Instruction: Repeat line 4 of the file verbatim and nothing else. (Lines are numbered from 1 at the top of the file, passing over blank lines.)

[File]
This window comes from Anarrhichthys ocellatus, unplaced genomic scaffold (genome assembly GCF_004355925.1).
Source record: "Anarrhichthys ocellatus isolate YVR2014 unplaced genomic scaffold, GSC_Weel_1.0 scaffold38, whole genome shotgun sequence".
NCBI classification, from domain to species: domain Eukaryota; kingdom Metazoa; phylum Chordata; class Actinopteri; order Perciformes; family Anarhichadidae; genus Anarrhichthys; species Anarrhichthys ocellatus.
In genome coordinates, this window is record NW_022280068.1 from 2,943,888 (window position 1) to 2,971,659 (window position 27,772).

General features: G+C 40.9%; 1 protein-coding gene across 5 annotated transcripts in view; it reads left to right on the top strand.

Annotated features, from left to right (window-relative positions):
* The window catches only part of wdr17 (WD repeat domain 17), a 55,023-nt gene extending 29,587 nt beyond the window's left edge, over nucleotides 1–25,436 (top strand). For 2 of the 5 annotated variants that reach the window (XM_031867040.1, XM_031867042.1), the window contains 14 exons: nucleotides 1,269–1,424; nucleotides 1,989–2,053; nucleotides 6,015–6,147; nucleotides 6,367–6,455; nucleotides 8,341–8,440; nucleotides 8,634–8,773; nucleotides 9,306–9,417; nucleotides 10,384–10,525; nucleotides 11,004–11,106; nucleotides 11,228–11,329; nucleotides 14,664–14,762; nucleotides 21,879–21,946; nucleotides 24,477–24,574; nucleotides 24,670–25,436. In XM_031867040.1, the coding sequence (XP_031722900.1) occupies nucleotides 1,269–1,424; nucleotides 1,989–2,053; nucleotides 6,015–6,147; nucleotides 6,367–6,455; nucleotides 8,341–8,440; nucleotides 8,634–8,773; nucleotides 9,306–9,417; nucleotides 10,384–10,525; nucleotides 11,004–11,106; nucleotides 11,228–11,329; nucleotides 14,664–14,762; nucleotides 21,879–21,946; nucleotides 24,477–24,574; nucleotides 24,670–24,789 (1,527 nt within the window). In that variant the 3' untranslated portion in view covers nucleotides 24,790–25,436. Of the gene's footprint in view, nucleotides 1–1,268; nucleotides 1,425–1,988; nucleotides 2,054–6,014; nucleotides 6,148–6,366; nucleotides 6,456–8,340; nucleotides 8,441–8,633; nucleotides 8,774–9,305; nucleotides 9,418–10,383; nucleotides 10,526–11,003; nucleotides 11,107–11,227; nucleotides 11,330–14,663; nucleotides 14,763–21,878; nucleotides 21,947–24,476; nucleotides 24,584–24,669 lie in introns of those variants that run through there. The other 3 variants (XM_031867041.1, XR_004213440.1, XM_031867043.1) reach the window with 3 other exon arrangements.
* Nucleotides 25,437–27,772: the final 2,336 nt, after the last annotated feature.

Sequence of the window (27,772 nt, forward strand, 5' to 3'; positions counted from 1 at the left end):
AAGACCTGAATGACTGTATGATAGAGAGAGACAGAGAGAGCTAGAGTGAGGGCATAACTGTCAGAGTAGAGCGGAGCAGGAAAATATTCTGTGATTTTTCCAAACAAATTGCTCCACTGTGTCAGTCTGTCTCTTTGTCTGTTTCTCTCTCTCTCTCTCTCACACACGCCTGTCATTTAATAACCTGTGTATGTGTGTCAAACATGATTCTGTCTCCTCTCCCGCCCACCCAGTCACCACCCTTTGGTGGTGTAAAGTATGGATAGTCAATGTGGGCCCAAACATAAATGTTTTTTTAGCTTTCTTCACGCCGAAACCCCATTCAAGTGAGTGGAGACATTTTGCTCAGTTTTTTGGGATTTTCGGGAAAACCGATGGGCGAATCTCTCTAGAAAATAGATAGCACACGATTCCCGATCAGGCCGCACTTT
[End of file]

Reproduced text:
In genome coordinates, this window is record NW_022280068.1 from 2,943,888 (window position 1) to 2,971,659 (window position 27,772).